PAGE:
Playing the wife of a kidnapped journalist, an intense Jolie anchors 'A Mighty Heart'
Two of the most crucial characters in "A Mighty Heart " don't even get a credit. One is a city, the other is an unborn child, and between them they represent what's frustrating about the film -- why all its good intentions and visceral emotions come curiously to naught. "A Mighty Heart" is a movie about knowing, understanding, and commemorating. Both city and child remain unknowable to us, though, and so do much darker matters.
This is the Daniel Pearl story, for those of you coming in late. Adapted from Mariane Pearl's 2003 book "A Mighty Heart: The Brave Life and Death of My Husband, Danny Pearl, " the new film re-creates the events that followed the Wall Street Journal reporter's kidnapping in Karachi, Pakistan, on Jan. 23 , 2002 , culminating in the Feb. 21 delivery of the videotape of his murder.
As in the book, we're not privy to Pearl's experiences. What happened to him in captivity, even the identity and specific politics of his kidnappers remain murky. He was simply an American, a reporter, and a Jew: all capital sins to radical fundamentalists who assumed their victim was a CIA operative in the bargain.
Rather, "A Mighty Heart" remains with the pregnant Mariane (Angelina Jolie ) as she waits stoically, refusing to give in to terror while an army of investigators desperately try to find Daniel in the haystack of Karachi. He had gone to meet a source who promised information about Richard Reid , the shoe bomber, but it slowly becomes apparent that the source was bait, and that Pearl had been targeted and stalked over the course of weeks. He has been chosen as an example, and his rescuers need to find him before the example can be made.
So the movie's a police procedural, confusing -- Mariane needs a whiteboard to keep track of it all, and so do we -- and at times dizzyingly effective. The pulsing, unrelenting sprawl of Karachi is quickly revealed as the enemy. "How do you find one man in all this?" someone asks as the movie gathers chaos and strews it across the surface of the screen. Rarely is that surface penetrated in any meaningful dramatic or political way: Karachi closes its doors to the characters and to us.
The best scenes of "A Mighty Heart" follow the different investigative teams as they work together and at cross-purposes: The U S diplomatic crew under security officer Randall Bennett (Will Patton ), a cowboy jonesing for revenge, and Consul General John Bauman (William Hoyland ), weedy Wall Street Journal colleagues like Danny's boss John Bussey (Denis O'Hare ) and friend Steve LeVine (Gary Wilmes ), a steamroller of an FBI agent (Jillian Armenante ), and -- most compellingly -- a Pakistani state security chief known simply as "the Captain" (Irrfan Khan , the father in "The Namesake ").
The Captain is efficient, capable, and he knows Karachi. He's also not averse to torture if it gets him information, and, unlike the Americans on the scene, he doesn't pretend otherwise. In a movie full of blind, blundering, hopeful Westerners, he becomes the one man the audience trusts, even as we suspect we might detest him.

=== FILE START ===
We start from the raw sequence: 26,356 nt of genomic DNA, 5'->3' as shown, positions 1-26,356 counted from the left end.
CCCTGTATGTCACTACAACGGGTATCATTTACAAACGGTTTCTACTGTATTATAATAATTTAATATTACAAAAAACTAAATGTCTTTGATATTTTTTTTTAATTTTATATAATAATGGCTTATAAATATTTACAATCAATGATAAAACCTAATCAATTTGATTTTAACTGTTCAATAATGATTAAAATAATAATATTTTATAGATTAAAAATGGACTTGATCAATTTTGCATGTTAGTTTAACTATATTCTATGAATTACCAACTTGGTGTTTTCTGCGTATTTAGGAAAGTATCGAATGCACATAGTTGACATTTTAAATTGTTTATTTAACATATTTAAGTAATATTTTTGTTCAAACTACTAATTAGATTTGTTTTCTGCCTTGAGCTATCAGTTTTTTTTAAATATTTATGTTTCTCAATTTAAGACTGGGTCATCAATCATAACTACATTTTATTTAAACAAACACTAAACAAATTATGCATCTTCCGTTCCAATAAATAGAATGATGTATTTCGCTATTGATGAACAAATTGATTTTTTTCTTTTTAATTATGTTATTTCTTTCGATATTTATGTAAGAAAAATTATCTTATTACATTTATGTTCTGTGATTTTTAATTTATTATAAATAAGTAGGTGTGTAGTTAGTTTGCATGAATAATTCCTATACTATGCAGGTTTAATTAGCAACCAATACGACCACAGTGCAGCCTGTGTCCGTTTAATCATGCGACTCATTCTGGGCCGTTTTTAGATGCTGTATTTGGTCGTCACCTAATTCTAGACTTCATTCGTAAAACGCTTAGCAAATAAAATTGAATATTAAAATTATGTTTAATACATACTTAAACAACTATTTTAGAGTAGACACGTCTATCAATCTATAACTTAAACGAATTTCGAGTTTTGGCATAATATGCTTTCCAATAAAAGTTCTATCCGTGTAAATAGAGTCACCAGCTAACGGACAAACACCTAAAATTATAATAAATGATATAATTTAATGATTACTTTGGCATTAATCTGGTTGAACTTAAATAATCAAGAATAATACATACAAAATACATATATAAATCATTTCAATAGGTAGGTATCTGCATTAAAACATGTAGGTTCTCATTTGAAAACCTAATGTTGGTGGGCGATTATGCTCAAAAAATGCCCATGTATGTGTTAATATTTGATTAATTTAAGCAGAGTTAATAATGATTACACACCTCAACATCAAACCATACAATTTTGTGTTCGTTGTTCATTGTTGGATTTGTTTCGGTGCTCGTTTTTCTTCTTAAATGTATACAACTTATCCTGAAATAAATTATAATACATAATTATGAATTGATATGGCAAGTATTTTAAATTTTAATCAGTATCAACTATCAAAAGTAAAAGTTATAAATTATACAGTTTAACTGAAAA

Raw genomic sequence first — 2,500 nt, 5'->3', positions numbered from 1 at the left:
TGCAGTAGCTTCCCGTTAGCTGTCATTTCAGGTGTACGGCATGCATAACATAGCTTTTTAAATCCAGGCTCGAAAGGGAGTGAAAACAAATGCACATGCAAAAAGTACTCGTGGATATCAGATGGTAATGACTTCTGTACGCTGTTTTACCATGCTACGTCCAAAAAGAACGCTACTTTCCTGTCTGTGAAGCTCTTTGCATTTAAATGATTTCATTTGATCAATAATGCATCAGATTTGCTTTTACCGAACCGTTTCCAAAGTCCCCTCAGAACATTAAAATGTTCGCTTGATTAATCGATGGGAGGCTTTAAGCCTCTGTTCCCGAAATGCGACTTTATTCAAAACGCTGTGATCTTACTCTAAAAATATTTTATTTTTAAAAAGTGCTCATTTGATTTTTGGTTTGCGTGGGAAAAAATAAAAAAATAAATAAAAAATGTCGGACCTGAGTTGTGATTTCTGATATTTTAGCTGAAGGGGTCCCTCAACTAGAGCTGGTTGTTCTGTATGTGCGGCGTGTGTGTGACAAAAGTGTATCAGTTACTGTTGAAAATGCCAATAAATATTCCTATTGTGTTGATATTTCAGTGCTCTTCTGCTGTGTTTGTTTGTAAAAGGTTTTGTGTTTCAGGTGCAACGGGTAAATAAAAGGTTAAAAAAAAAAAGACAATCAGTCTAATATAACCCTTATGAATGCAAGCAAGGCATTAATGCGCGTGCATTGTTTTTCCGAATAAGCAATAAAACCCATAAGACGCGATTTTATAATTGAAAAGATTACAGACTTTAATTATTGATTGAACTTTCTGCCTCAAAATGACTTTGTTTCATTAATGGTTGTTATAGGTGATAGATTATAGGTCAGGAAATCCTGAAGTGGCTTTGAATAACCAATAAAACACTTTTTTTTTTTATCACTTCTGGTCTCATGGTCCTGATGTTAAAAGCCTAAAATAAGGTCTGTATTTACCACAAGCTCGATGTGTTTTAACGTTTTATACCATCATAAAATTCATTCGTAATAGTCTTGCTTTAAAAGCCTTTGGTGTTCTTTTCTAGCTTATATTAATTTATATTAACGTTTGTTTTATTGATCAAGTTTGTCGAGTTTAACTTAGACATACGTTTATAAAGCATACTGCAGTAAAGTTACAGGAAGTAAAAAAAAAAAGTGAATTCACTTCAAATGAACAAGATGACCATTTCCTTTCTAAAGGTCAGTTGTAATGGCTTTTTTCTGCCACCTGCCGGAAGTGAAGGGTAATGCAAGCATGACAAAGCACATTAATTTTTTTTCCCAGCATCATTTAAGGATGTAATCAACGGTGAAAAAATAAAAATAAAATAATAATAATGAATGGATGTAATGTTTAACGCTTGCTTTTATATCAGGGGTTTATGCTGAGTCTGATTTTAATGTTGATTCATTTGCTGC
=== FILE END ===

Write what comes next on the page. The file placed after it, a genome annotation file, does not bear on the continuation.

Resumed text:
I almost wish "A Mighty Heart" were about the Captain, and I'd bet director Michael Winterbottom does, too. The character contains all the contradictory impulses of this region of the world that the West tries and miserably fails to boil down to black and white. Winterbottom has sifted these complexities before, in the brilliant "In This World " (2002) and last year's fine, provocative sort-of documentary "The Road to Guantanamo, " but he's playing with Hollywood toys this time, and they knock him off his stride.
To Jolie's credit as an actress -- she is an actress, you know, and not a bad one when a movie's not obsessing over her lips -- you mostly forget that's a tabloid queen up there. Handpicked by the Afro-Cuban-Dutch Pearl to play the role, Jolie wears brown contacts and frizzes her hair, and adopts a busy accent. Fans of actresses of color playing women of color will not be convinced, but the performance is smart and headstrong, interesting for being so interior. As the other characters explode outward in the search for Daniel (played gently and mostly in flashback by Dan Futterman ), Mariane grows increasingly still, hoping grief won't find her.
It does, of course. The problem with structuring "A Mighty Heart" as a suspense film is obvious: We already know the outcome. The video of Daniel Pearl's beheading looms large in our cultural psyche, even for those who haven't seen it (the movie doesn't show the video, although characters are seen reacting to it).
That knowledge robs "A Mighty Heart" of the urgency it needs, even a larger purpose. Why was this film made? To memorialize Daniel Pearl? He's barely onscreen. To lionize his widow? To spotlight a human tragedy within a diplomatic tragedy within a global-political disaster? Or just to hint how easy it is for a rational, well-intentioned American professional to vanish forever down the rabbit hole of Third World hatred?
The last voice we hear on the soundtrack is the real Mariane Pearl's, dedicating the film to her son , Adam , born three months after his father's murder. "A Mighty Heart" may be, in the end, only that: a letter to a child. There are worse reasons to make a movie. Given the weighty, painful resonances of this subject, there are also better ones.